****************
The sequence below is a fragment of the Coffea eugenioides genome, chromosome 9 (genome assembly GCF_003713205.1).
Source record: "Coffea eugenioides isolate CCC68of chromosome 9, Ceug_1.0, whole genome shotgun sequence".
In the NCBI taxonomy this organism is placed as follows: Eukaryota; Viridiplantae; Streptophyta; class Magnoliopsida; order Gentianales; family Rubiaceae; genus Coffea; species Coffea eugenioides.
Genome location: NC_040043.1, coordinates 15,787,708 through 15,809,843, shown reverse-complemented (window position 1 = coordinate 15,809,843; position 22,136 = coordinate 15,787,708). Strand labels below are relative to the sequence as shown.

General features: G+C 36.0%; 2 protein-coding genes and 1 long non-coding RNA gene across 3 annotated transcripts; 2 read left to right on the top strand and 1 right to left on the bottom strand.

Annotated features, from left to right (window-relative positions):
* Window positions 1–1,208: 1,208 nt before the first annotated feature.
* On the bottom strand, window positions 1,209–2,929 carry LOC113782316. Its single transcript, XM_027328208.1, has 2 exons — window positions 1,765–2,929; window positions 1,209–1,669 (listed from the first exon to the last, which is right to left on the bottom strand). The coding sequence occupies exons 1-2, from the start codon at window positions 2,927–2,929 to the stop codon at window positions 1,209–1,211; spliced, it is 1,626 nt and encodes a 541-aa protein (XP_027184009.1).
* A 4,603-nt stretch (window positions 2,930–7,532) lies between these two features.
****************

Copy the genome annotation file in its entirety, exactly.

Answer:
The sequence below is a fragment of the Coffea eugenioides genome, chromosome 9 (genome assembly GCF_003713205.1).
Source record: "Coffea eugenioides isolate CCC68of chromosome 9, Ceug_1.0, whole genome shotgun sequence".
In the NCBI taxonomy this organism is placed as follows: Eukaryota; Viridiplantae; Streptophyta; class Magnoliopsida; order Gentianales; family Rubiaceae; genus Coffea; species Coffea eugenioides.
Genome location: NC_040043.1, coordinates 15,787,708 through 15,809,843, shown reverse-complemented (window position 1 = coordinate 15,809,843; position 22,136 = coordinate 15,787,708). Strand labels below are relative to the sequence as shown.

General features: G+C 36.0%; 2 protein-coding genes and 1 long non-coding RNA gene across 3 annotated transcripts; 2 read left to right on the top strand and 1 right to left on the bottom strand.

Annotated features, from left to right (window-relative positions):
* Window positions 1–1,208: 1,208 nt before the first annotated feature.
* On the bottom strand, window positions 1,209–2,929 carry LOC113782316. Its single transcript, XM_027328208.1, has 2 exons — window positions 1,765–2,929; window positions 1,209–1,669 (listed from the first exon to the last, which is right to left on the bottom strand). The coding sequence occupies exons 1-2, from the start codon at window positions 2,927–2,929 to the stop codon at window positions 1,209–1,211; spliced, it is 1,626 nt and encodes a 541-aa protein (XP_027184009.1).
* A 4,603-nt stretch (window positions 2,930–7,532) lies between these two features.